Body fluids that do not transmit HIV
Tears, saliva, urine, stool
2 highest risk factors for risk of HIV transmission without anti-retroviral therapy
1) Maternal-fetal 30% 2) Receptive anal intercourse 3%. Note that aside from mode of transmission, stage of transmitter is also important (acute HIV is more infectious w/higher viral loads)
Differential for atypical lymphocytes on CBC
HIV, EBV, CMV, Lymphoma
How long does it take for an ELISA HIV screening test + western blot take to be positive?
6-8 weeks after exposure
Common signs and symptoms of HIV infection
Fever, rash, sore throat, lymphadenopathy, thrombocytopenia and leukopenia.
Who should be screened for HIV?
ITP, pancytopenia, leukopenia, unexplained nephropathy, shingles in young person, syphilis, acute viral hepatitis (A, B, C), refractory CAP, Tb, transfusion prior to 1985, recurrent giardia/salmonella/shigella, AIDS related cancer, dermatitis, psoriasis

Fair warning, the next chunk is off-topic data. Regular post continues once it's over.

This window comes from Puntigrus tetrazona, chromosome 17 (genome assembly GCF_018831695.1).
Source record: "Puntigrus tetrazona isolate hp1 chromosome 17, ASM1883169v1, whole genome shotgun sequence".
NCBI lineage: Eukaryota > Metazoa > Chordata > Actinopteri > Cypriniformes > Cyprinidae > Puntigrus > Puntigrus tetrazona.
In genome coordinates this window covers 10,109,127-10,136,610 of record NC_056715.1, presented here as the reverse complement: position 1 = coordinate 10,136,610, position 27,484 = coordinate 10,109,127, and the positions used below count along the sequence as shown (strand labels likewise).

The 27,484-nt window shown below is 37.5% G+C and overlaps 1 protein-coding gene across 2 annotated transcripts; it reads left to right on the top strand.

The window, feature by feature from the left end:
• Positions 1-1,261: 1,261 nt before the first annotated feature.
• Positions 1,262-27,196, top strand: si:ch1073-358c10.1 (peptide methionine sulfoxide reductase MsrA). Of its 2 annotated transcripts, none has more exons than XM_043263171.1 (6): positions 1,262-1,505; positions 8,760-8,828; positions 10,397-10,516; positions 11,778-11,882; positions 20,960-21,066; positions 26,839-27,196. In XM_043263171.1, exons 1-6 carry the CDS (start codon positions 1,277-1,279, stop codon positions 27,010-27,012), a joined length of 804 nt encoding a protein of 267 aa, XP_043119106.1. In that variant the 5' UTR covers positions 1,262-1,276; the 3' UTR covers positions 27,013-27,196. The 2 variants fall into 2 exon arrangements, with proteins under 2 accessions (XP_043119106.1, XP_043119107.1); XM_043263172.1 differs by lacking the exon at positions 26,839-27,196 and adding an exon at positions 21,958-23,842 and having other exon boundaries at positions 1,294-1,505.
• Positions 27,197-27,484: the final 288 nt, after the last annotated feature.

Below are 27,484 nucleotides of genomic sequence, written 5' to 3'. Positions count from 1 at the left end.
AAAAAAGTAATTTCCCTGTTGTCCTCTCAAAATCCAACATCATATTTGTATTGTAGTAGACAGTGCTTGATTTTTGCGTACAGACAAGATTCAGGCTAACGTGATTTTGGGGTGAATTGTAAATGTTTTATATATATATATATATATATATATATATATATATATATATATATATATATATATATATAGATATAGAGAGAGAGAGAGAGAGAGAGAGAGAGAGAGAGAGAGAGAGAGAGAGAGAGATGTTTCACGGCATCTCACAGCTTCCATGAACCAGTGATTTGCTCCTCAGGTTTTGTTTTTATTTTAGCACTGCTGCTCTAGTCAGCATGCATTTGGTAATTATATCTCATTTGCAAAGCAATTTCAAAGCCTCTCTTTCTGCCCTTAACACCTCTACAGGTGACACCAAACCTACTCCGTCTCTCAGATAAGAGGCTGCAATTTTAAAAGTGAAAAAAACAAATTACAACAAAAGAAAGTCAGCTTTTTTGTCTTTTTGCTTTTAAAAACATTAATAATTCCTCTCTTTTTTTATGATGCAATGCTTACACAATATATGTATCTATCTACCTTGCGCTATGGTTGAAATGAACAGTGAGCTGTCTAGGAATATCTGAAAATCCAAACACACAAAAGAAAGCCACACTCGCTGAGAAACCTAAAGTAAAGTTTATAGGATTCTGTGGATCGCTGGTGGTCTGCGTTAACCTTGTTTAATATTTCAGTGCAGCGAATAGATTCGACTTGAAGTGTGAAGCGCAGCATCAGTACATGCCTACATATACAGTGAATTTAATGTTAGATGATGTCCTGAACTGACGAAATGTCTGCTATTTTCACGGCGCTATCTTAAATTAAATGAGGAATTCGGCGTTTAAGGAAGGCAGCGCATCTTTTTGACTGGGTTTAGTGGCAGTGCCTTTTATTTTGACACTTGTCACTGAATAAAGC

What viral antigens are typically assessed on western blot?
p24, gp41, gp120 and gp160. There must be 2 positive bands to have a positive test.
1st line for HIV diagnosis
HIV RNA PCR
Stages of HIV infection
PHI (primary HIV infection), AHI (asymptomatic HIV infection), SHI (symptomatic HIV infection)
Common opportunistic infections
PCP, CMV, toxoplasmosis, Mycobacterium avium-intracellulare
Common oncogenic viruses seen in AIDS
Lymphoma, cervical carcinoma, Kaposi’s sarcoma
CD4 < 200 w/TMP-SMX
CD4 < 100 w/TMP-SMX
CD4 < 50
Rule of 3’s for percutaneous virus exposure
HBV 30% (HBIG and vaccine), HCV 3% (no prevention), HIV .3% (ARTs within 2 hours)
Increased risk for HIV transmission in occupational exposures
Hollow needle that was deep in tissue, in blood vessels and has visible blood in a patient with PHI, symptomatic HIV or AIDS status.